On Useful Toil

One of the books I’ve been dipping into of an evening is John Burnett’s Useful Toil, his 1974 compendium of pieces from ‘autobiographies of working people from the 1820s to the 1920s’ and it’s served to remind me how lucky I am to have been born and raised where and when I was, with privileges that I’ve too often taken for granted, rather than working all hours for a pittance, or worse. It’s also become abundantly clear to me that those, like my grandmother, who went straight from their rudimentary schooling into domestic service were regarded as the lowest of the low; it was always the last resort, it seems, however much of a gloss anyone might put on it. Clearly, it depended on whom they worked for: my mother insists that my grandmother’s employer, the Dean of Westminster Abbey, was a kindly soul. It seems absurd that such servitude still exists in this day and age.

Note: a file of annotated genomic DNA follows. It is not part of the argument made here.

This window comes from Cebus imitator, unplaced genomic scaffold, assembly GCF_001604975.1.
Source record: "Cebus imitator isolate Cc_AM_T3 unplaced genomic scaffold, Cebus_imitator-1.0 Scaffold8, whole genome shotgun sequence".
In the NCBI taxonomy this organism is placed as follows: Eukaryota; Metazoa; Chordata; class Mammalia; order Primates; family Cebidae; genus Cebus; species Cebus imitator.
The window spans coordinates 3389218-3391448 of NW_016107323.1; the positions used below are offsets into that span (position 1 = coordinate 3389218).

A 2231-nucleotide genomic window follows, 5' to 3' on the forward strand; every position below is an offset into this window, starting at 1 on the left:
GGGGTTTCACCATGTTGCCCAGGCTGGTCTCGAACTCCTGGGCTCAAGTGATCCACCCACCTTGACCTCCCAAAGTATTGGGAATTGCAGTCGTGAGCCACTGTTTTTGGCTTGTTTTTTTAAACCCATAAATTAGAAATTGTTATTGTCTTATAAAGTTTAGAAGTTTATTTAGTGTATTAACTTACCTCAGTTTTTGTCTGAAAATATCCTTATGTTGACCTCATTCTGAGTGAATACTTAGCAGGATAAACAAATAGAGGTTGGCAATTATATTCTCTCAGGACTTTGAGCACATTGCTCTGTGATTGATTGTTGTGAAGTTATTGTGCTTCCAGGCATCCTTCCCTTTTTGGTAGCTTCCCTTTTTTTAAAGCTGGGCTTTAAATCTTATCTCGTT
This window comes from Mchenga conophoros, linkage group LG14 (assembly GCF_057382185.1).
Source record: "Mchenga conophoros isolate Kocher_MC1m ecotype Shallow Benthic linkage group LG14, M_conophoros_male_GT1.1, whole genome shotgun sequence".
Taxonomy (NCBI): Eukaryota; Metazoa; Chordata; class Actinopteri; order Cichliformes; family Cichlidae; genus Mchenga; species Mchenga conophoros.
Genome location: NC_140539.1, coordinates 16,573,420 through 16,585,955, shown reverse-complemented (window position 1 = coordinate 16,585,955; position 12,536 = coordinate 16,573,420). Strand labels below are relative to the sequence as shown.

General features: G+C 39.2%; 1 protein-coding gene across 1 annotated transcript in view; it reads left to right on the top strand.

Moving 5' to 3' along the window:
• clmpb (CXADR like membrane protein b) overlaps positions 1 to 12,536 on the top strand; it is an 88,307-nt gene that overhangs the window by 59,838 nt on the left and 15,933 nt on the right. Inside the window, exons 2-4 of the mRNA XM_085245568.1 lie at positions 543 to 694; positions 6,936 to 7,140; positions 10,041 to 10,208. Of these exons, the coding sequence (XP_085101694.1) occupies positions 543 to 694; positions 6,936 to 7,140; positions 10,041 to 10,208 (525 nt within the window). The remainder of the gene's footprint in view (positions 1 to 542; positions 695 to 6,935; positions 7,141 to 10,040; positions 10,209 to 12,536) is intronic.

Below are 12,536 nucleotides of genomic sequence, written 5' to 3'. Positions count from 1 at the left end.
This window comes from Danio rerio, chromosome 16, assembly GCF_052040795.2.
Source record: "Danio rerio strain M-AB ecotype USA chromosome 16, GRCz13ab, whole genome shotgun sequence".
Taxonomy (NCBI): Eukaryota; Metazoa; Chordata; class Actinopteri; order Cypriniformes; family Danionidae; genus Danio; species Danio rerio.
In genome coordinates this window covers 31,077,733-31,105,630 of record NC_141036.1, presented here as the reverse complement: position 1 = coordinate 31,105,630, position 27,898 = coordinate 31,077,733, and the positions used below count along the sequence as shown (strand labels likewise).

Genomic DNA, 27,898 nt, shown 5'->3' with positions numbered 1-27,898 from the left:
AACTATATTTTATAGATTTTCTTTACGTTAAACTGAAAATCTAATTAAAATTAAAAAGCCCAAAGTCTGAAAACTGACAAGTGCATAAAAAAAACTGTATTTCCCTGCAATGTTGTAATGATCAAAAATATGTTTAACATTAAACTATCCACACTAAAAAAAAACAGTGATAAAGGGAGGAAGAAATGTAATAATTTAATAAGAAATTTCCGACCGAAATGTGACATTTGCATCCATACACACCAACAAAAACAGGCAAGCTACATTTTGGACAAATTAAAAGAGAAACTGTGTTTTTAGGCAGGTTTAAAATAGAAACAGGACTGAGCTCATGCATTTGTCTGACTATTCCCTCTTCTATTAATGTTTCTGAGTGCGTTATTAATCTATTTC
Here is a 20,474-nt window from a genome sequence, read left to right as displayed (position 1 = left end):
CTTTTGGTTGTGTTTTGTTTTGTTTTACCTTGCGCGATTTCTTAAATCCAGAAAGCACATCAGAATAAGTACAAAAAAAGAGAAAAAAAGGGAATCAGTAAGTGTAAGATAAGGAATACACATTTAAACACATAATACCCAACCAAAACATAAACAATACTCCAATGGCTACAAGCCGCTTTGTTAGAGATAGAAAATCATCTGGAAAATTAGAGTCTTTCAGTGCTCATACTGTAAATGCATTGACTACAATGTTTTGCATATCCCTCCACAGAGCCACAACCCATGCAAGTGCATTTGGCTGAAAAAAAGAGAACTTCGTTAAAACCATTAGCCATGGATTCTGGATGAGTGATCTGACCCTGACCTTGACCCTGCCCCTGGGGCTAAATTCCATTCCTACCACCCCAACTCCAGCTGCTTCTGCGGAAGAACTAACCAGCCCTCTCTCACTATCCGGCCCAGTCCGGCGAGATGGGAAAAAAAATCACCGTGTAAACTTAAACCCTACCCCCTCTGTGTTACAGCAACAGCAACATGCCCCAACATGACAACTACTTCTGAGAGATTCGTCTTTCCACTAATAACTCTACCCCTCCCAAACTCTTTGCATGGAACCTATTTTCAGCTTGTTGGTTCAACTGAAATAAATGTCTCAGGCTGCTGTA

Yesterday, I went to see the Courtauld’s fantastic exhibition of Soutine’s 1920s portraits of cooks, waiters and bellboys at Parisian hotels and clubs. Seen together, the pictures transmit the warmth of feeling and empathy of an artist who knew first-hand how hard the ‘lower classes’ worked to get by. Later, having walked down the Strand to the National to get a fix of the Rembrandts, I exited from the back, and as Orange Street curved round to the Charing Cross Road, I saw a young chef vaping.

All of that has somehow conflated into this semi-ekphrastic poem:


PASTRY BOY

the young patissier    uses his breaks
to mango vape    beside the fire escape

he stands off-centre    lop-sided    feet splayed
left hand clutching    the bulging of his waist

his right elbow leans    for pleasure not weight
upon air    a leer on his palsied face

I can’t help but pose    exactly the same
unconsciously perhaps    my off-kilter way

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